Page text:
Studies made by simulating systole at necropsy. VIII. Significance of the pulse pressure.

Abstract

LONG before blood pressure could be measured in the clinic, the nature of the relation between the amplitude of the pulse and the cardiac stroke volume was discussed. It is mentioned in a report of studies of the recorded pulse by Roy and Adami in 1890,1 in a similar report by Mackenzie in 1902,2 and surely the same idea must have occurred much earlier to countless imaginative doctors who, when feeling the pulse, speculated on the aspect of cardiac performance that produced the sensation they perceived through their fingers. During this era, exact knowledge of the relationship was not possible, for the amplitude of the recorded pulse varied with the pressure with which the pick-up unit was applied to the artery, and it was therefore difficult to interpret in quantitative terms. As soon as blood pressure could be measured in the clinic, more exact knowledge was sought.' Thus, a direct relation between pulse pressure and cardiac stroke volume was proposed by Erlanger and Hooker in 1905.a Later, many attempts were made to define the relation more exactly, and several methods designed to estimate cardiac stroke volume from pulse pressure were proposed, based on the theoretic conceptioins favored by the various authors at that time.519 Recently, workers from this laboratory have brought forward methods of estimating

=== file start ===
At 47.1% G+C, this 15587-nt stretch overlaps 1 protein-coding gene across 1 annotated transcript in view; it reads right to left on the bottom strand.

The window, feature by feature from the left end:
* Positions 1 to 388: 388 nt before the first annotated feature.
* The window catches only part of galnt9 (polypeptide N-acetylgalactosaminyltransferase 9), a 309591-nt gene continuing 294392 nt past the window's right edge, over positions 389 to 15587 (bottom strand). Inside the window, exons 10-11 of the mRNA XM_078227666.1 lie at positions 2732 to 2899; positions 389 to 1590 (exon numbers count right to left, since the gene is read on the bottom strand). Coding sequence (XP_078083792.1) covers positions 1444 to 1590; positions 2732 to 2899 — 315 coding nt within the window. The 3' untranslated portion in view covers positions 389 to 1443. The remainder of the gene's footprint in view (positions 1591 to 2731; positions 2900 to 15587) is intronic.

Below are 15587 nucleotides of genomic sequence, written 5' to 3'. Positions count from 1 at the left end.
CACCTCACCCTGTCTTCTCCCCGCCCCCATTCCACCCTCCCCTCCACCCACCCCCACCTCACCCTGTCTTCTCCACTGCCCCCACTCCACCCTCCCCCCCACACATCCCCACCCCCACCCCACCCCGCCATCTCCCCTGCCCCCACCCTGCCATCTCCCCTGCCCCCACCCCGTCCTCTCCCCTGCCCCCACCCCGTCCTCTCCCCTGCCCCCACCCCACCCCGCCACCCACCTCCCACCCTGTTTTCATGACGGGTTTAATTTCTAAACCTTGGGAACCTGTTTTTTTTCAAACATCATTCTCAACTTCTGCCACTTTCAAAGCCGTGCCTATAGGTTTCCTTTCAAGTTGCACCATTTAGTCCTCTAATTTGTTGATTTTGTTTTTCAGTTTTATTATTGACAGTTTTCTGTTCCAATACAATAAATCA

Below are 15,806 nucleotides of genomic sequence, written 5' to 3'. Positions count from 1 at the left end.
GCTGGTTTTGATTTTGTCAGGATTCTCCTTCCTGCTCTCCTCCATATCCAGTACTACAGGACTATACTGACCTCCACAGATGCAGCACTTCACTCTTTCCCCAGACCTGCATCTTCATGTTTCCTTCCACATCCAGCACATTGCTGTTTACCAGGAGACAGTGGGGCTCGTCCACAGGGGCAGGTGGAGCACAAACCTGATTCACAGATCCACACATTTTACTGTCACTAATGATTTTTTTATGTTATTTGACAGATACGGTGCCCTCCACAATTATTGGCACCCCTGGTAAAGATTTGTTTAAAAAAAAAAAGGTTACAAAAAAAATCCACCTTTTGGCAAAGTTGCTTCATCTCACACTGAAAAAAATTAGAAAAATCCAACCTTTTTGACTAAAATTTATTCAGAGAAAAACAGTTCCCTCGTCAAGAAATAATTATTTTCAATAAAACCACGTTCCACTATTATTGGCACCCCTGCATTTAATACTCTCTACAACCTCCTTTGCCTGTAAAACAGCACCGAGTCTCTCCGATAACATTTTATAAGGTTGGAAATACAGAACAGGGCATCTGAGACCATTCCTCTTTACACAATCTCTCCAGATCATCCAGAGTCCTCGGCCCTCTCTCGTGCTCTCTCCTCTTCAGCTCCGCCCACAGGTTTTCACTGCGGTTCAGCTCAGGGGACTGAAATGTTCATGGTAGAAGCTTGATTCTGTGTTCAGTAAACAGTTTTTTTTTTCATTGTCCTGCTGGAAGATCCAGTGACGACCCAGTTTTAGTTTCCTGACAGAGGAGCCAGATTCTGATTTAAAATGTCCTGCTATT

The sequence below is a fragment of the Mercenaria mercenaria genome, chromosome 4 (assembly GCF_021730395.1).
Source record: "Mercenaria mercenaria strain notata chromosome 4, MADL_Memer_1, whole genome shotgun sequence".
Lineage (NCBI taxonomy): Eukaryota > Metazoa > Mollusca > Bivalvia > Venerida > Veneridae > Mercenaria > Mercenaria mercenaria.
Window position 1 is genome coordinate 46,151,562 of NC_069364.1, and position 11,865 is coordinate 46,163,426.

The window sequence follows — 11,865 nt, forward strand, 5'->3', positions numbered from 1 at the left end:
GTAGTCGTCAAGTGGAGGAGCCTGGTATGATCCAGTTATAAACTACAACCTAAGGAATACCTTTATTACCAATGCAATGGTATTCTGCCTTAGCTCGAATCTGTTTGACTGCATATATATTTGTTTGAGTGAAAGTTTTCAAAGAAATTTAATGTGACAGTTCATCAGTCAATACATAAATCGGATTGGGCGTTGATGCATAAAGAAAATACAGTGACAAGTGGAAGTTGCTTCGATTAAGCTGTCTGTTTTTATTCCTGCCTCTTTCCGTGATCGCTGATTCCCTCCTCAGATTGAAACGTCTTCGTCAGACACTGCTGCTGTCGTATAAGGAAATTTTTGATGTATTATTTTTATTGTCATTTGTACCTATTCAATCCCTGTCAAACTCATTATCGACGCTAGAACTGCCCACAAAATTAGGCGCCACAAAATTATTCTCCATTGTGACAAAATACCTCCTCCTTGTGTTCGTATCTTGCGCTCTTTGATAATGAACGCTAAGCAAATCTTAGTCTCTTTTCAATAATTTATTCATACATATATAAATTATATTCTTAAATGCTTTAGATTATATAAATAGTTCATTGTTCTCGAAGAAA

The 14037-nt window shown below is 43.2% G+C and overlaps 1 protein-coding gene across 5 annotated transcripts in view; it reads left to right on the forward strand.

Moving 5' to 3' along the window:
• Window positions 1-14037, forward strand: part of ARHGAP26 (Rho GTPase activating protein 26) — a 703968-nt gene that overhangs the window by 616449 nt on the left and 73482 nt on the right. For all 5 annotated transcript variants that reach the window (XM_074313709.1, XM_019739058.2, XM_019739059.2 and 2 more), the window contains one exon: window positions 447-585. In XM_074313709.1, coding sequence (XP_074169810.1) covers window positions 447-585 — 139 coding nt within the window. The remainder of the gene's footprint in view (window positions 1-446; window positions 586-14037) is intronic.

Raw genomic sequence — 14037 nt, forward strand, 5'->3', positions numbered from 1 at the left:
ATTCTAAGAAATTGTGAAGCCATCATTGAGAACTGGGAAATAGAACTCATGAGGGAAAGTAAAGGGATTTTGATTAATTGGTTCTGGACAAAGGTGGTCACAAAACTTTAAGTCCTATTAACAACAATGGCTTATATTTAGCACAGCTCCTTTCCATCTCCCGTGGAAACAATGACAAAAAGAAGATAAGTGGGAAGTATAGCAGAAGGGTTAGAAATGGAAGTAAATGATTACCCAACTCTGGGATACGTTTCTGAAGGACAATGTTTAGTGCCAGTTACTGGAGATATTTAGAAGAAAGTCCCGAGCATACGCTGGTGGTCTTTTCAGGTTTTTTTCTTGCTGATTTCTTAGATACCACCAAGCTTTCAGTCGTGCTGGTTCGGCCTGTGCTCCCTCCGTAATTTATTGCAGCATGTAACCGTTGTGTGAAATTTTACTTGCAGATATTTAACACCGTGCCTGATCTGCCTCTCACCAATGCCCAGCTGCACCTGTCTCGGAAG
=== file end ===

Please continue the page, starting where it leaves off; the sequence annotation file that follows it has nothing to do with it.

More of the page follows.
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Cite this paper

@article{Starr1956StudiesMB, title={Studies made by simulating systole at necropsy. VIII. Significance of the pulse pressure.}, author={Isaac Starr}, journal={Circulation}, year={1956}, volume={14 6}, pages={1117-28} }